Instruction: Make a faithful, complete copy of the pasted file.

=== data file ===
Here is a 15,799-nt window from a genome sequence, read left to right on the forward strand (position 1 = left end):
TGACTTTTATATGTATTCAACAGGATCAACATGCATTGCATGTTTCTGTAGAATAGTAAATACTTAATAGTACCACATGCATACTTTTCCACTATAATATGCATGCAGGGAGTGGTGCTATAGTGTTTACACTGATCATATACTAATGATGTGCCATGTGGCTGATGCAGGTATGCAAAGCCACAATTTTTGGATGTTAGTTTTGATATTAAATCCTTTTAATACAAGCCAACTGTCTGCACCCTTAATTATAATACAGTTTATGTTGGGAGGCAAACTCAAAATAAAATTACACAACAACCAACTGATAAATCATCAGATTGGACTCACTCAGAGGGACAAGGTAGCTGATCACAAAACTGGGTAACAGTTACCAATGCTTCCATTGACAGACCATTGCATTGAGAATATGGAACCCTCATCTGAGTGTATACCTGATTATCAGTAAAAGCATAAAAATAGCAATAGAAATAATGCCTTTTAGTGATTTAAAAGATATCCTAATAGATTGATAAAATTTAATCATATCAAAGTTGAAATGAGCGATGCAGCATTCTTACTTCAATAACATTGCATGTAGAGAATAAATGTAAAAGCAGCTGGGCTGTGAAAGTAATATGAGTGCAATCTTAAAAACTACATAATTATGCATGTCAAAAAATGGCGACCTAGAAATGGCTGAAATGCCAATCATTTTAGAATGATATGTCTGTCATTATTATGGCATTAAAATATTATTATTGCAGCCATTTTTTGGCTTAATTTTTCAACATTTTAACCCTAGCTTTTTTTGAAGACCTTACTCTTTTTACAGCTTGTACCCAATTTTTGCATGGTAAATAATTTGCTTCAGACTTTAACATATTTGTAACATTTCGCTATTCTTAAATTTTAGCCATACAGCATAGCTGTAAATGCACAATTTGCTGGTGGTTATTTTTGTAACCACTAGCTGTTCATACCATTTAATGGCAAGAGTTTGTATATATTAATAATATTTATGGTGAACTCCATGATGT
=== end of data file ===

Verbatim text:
Here is a 15,799-nt window from a genome sequence, read left to right on the forward strand (position 1 = left end):
TGACTTTTATATGTATTCAACAGGATCAACATGCATTGCATGTTTCTGTAGAATAGTAAATACTTAATAGTACCACATGCATACTTTTCCACTATAATATGCATGCAGGGAGTGGTGCTATAGTGTTTACACTGATCATATACTAATGATGTGCCATGTGGCTGATGCAGGTATGCAAAGCCACAATTTTTGGATGTTAGTTTTGATATTAAATCCTTTTAATACAAGCCAACTGTCTGCACCCTTAATTATAATACAGTTTATGTTGGGAGGCAAACTCAAAATAAAATTACACAACAACCAACTGATAAATCATCAGATTGGACTCACTCAGAGGGACAAGGTAGCTGATCACAAAACTGGGTAACAGTTACCAATGCTTCCATTGACAGACCATTGCATTGAGAATATGGAACCCTCATCTGAGTGTATACCTGATTATCAGTAAAAGCATAAAAATAGCAATAGAAATAATGCCTTTTAGTGATTTAAAAGATATCCTAATAGATTGATAAAATTTAATCATATCAAAGTTGAAATGAGCGATGCAGCATTCTTACTTCAATAACATTGCATGTAGAGAATAAATGTAAAAGCAGCTGGGCTGTGAAAGTAATATGAGTGCAATCTTAAAAACTACATAATTATGCATGTCAAAAAATGGCGACCTAGAAATGGCTGAAATGCCAATCATTTTAGAATGATATGTCTGTCATTATTATGGCATTAAAATATTATTATTGCAGCCATTTTTTGGCTTAATTTTTCAACATTTTAACCCTAGCTTTTTTTGAAGACCTTACTCTTTTTACAGCTTGTACCCAATTTTTGCATGGTAAATAATTTGCTTCAGACTTTAACATATTTGTAACATTTCGCTATTCTTAAATTTTAGCCATACAGCATAGCTGTAAATGCACAATTTGCTGGTGGTTATTTTTGTAACCACTAGCTGTTCATACCATTTAATGGCAAGAGTTTGTATATATTAATAATATTTATGGTGAACTCCATGATGT